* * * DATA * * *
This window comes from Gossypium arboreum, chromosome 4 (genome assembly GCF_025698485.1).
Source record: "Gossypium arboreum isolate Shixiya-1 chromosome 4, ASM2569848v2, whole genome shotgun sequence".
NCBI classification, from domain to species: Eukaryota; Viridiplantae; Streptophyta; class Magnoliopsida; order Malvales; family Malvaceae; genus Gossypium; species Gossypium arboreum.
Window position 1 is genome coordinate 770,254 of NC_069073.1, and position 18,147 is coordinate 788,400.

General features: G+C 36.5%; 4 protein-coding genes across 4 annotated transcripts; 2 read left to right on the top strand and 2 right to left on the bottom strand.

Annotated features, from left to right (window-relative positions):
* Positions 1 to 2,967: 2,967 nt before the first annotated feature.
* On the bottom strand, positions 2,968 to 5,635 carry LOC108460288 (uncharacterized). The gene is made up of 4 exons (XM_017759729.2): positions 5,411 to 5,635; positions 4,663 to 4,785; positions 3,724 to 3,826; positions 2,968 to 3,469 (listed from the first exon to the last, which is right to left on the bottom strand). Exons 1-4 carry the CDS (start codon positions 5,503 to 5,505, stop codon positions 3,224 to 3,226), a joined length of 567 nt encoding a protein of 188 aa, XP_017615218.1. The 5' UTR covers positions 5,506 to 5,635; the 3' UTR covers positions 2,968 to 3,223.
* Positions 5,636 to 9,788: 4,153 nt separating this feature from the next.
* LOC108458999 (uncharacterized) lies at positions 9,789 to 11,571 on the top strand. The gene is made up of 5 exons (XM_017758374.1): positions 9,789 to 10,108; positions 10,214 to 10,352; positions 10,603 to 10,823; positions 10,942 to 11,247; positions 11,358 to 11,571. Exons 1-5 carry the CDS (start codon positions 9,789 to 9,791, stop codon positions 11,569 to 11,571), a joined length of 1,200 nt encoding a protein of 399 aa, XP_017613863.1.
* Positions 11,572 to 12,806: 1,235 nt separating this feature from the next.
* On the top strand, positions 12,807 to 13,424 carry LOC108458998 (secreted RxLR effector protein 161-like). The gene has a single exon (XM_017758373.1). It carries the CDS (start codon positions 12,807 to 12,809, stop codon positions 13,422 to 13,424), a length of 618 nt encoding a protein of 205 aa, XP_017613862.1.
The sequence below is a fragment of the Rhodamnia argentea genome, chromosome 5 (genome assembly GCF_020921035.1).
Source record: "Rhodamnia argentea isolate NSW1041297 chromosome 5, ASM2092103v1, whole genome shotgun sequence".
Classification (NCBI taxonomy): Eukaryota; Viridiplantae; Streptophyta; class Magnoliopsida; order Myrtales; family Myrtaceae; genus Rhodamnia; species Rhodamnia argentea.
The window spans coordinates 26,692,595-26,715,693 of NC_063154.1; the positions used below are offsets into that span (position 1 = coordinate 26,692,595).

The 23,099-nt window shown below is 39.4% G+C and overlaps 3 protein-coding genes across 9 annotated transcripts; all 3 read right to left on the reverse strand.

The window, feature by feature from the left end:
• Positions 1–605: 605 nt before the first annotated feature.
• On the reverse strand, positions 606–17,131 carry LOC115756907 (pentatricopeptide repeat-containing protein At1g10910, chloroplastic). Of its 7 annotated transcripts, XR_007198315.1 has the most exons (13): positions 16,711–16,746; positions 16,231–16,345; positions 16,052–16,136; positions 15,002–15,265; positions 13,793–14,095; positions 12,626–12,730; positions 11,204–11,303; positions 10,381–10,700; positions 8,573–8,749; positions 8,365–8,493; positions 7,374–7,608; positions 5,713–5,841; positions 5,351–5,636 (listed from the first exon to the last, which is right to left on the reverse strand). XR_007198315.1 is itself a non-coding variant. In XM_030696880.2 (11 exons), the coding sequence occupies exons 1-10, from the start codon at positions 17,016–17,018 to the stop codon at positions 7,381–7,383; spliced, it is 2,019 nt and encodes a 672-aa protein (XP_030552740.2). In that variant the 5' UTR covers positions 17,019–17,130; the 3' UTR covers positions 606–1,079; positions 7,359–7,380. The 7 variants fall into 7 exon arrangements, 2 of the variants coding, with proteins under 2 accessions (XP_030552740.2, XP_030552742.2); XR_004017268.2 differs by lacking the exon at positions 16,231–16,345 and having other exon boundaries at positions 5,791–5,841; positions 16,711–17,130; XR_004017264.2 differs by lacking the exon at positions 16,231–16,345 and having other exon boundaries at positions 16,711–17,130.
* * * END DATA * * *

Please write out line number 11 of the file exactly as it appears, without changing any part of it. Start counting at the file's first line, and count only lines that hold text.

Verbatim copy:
* Positions 11,572 to 12,806: 1,235 nt separating this feature from the next.